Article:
DENTON Kenneth Lyons played basketball for North Texas back in the late 70s and early 80s. To this day, he's still the school's all-time leading scorer.

It it wasn't for Pat Hicks passing me the ball all four seasons, to make me the all time leading scorer, I wouldn't have accomplished being the all time leading scorer, Lyons says. It's not all about me. It's about a group of people that come into your life, that God puts in your life, in your path, that age you.

Lyons has had a support team that has helped him in that aging process and thanks to that support he was finally able to get his college degree.

Dr V. Lane Rawlins, the president of the University of North Texas, made it a point to recognize Lyons on graduation day. I'd like to point out that our all time leader in scoring in basketball has graduated, he said.

It was a relief, Lyons said. I really haven't celebrated it, because it really hasn't sunk in yet. But it was a relief more than anything because I had toiled so long doing that and a sense of appreciation. When I stepped on that stage, and shook Dr. Rawlins' hand, it was just a feeling of gratitude of getting such a precious opportunity.

Lyons still takes time to swing by the basketball offices on the North Texas campus to thank the current head coach Johnny Jones for playing a key role in helping him accomplish his goal. At age 50, Lyons can call himself a college graduate after leaving the campus 28 years ago.

I had five guys who walked across that stage as seniors this past season for graduation, Jones says. To see Kenneth Lyons get up there 20 some odd years later and walk across that stage, I really had as much pleasure watching him as those five young men who had played for me.

Lyons delayed his college education because he was hoping to have a career in the NBA. He was drafted by the Philadelphia 76ers in the 1983 draft and was the 47th player taken. But the 76ers were the NBA champions at the time and cracking a lineup dominated by names like Julius Irving, Moses Malone and Maurice Cheeks, proved to a be tough assignment.

Oh draft day, Lyons said this: It's a privilege and an honor to be drafted by such a ball club and tell Moses and the Doctor to get their tennis shoes ready and let's go.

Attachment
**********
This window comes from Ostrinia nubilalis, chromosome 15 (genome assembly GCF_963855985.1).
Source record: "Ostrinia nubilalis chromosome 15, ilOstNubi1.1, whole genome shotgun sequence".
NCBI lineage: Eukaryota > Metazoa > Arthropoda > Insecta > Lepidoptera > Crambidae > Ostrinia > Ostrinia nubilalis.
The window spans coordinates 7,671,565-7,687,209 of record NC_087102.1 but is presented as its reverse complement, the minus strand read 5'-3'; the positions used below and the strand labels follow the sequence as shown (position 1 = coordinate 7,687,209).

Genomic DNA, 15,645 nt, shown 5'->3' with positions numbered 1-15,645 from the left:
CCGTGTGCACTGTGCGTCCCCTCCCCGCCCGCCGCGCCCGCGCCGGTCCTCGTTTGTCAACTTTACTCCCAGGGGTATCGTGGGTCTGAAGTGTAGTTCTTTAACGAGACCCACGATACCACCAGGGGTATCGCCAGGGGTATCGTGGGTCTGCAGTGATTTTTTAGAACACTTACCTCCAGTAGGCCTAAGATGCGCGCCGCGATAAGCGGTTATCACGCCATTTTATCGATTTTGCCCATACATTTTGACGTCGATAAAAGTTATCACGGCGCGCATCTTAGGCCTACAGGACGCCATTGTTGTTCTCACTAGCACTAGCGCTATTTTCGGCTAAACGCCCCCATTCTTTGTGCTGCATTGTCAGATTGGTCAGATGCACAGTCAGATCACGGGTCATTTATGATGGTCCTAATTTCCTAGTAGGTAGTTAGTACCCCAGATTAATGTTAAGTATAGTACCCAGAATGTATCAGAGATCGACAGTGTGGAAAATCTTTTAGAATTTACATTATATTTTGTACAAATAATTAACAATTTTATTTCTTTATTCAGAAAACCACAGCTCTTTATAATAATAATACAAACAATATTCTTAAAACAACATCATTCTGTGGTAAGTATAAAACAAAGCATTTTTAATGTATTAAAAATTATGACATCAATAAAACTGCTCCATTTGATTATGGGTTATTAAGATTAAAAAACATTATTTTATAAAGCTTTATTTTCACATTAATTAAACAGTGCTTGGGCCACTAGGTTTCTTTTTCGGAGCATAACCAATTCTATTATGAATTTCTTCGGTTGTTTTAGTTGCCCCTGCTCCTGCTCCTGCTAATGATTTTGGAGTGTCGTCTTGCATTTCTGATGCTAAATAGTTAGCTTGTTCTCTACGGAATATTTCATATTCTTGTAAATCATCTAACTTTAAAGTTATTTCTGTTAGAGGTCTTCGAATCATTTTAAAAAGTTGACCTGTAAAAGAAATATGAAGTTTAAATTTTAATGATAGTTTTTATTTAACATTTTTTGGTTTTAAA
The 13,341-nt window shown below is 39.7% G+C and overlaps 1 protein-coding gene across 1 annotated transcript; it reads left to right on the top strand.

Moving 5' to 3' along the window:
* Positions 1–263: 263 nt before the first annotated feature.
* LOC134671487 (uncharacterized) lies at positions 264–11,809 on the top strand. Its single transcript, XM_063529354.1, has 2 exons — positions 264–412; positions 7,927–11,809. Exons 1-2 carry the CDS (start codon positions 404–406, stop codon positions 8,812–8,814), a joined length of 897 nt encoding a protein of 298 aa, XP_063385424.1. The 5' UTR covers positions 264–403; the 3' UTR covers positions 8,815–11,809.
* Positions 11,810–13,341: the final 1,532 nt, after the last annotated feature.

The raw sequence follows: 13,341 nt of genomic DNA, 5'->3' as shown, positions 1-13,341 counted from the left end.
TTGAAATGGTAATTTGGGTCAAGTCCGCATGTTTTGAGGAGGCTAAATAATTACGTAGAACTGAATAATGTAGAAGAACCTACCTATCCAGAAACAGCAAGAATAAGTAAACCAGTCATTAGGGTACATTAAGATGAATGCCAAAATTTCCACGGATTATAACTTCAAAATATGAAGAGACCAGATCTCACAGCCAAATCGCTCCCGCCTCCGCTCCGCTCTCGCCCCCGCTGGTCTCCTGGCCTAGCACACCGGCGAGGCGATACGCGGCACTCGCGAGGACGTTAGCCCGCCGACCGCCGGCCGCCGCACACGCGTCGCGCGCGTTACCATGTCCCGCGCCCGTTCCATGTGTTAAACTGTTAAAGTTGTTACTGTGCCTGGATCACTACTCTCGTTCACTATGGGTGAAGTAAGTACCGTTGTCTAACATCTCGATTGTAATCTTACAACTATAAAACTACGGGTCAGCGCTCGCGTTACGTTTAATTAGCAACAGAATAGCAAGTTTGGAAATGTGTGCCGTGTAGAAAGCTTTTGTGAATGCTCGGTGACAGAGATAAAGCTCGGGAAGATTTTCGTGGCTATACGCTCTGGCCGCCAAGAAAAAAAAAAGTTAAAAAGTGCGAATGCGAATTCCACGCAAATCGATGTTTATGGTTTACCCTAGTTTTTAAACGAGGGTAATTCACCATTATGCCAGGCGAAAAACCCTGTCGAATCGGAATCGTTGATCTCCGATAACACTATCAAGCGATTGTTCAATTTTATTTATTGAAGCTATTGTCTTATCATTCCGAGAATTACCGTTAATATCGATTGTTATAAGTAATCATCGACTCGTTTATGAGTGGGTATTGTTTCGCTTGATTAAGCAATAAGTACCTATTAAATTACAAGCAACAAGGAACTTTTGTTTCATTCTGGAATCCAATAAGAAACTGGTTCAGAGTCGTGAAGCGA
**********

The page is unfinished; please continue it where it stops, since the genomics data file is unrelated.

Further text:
As it turned out, two years in a row, Lyons was the last man cut from the team, forcing him to play overseas. Even a summer camp with the Dallas Mavericks lead nowhere.

Dick Motta told me I was too physical, Lyons says.

These days Lyons still spends plenty of time on campus because he's the manager of shipping and receiving for the North Texas bookstore.

I'm Mean Green for life baby, and so when I could come to the gymnasium, to play with some of the players here and they see my hook shot, you know, it's like 'Look at Old School. Old school! Throw that hook old school.' They hadn't seen a shot like that but it just kept going in.

Because it took him nearly three decades to get his degree, Lyons tells student athletes to make sure they get their degree.

I want to be able to emphasis the importance of having a degree and then emphasis to the young college athlete to concentrate on his academic portion of his scholarship and not just the athletic portion of his scholarship, Lyons says. Get your degree and then you have more control over your life.

For the last eight years, Lyons has been a member of the North Texas hall of fame but now he can also call himself a college graduate as well. Reliving his past can be difficult at times.

Coach Blakeley passed last year and he is the person who coached me, and gave me the opportunity to be the all time leading scorer, Lyons says. That's my heart right there, Coach Bill Blakeley. He's more of a friend that a coach. He taught me a lot about life. I just want to pay tribute to him.

Lyons had tears when he talked about all of his old coaches, including Blakeley and Jimmy Gayles. Just the opportunity, it's overwhelming because so many people do not get these types of opportunities.

Lyons did and he's grateful for every opportunity and everyone who has touched his life.


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